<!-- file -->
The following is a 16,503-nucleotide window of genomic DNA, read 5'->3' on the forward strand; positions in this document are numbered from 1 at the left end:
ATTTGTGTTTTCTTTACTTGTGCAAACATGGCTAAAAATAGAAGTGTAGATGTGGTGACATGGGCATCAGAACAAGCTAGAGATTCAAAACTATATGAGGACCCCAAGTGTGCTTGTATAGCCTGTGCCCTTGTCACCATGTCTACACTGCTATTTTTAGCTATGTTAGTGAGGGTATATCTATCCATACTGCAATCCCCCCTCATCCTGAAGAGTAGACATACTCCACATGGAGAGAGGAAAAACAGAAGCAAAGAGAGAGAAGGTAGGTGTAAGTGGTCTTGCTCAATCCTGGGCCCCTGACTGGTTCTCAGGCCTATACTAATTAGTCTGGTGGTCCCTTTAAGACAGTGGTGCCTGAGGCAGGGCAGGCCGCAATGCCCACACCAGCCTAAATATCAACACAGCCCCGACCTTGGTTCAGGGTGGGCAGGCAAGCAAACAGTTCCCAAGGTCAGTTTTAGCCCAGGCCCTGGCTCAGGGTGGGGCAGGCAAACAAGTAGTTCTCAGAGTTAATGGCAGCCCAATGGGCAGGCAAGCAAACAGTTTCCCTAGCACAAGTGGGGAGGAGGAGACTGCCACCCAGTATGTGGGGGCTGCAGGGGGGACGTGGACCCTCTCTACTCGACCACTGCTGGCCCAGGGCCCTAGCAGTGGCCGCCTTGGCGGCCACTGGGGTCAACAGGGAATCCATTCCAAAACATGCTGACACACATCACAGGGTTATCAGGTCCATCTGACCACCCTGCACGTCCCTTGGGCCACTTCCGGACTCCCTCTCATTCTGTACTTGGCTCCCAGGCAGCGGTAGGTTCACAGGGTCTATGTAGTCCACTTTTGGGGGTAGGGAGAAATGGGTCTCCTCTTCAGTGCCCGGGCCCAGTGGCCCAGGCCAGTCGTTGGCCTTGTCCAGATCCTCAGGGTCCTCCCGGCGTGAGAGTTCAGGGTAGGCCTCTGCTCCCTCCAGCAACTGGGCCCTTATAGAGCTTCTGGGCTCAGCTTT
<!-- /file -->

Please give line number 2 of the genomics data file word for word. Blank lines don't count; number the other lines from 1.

ATTTGTGTTTTCTTTACTTGTGCAAACATGGCTAAAAATAGAAGTGTAGATGTGGTGACATGGGCATCAGAACAAGCTAGAGATTCAAAACTATATGAGGACCCCAAGTGTGCTTGTATAGCCTGTGCCCTTGTCACCATGTCTACACTGCTATTTTTAGCTATGTTAGTGAGGGTATATCTATCCATACTGCAATCCCCCCTCATCCTGAAGAGTAGACATACTCCACATGGAGAGAGGAAAAACAGAAGCAAAGAGAGAGAAGGTAGGTGTAAGTGGTCTTGCTCAATCCTGGGCCCCTGACTGGTTCTCAGGCCTATACTAATTAGTCTGGTGGTCCCTTTAAGACAGTGGTGCCTGAGGCAGGGCAGGCCGCAATGCCCACACCAGCCTAAATATCAACACAGCCCCGACCTTGGTTCAGGGTGGGCAGGCAAGCAAACAGTTCCCAAGGTCAGTTTTAGCCCAGGCCCTGGCTCAGGGTGGGGCAGGCAAACAAGTAGTTCTCAGAGTTAATGGCAGCCCAATGGGCAGGCAAGCAAACAGTTTCCCTAGCACAAGTGGGGAGGAGGAGACTGCCACCCAGTATGTGGGGGCTGCAGGGGGGACGTGGACCCTCTCTACTCGACCACTGCTGGCCCAGGGCCCTAGCAGTGGCCGCCTTGGCGGCCACTGGGGTCAACAGGGAATCCATTCCAAAACATGCTGACACACATCACAGGGTTATCAGGTCCATCTGACCACCCTGCACGTCCCTTGGGCCACTTCCGGACTCCCTCTCATTCTGTACTTGGCTCCCAGGCAGCGGTAGGTTCACAGGGTCTATGTAGTCCACTTTTGGGGGTAGGGAGAAATGGGTCTCCTCTTCAGTGCCCGGGCCCAGTGGCCCAGGCCAGTCGTTGGCCTTGTCCAGATCCTCAGGGTCCTCCCGGCGTGAGAGTTCAGGGTAGGCCTCTGCTCCCTCCAGCAACTGGGCCCTTATAGAGCTTCTGGGCTCAGCTTT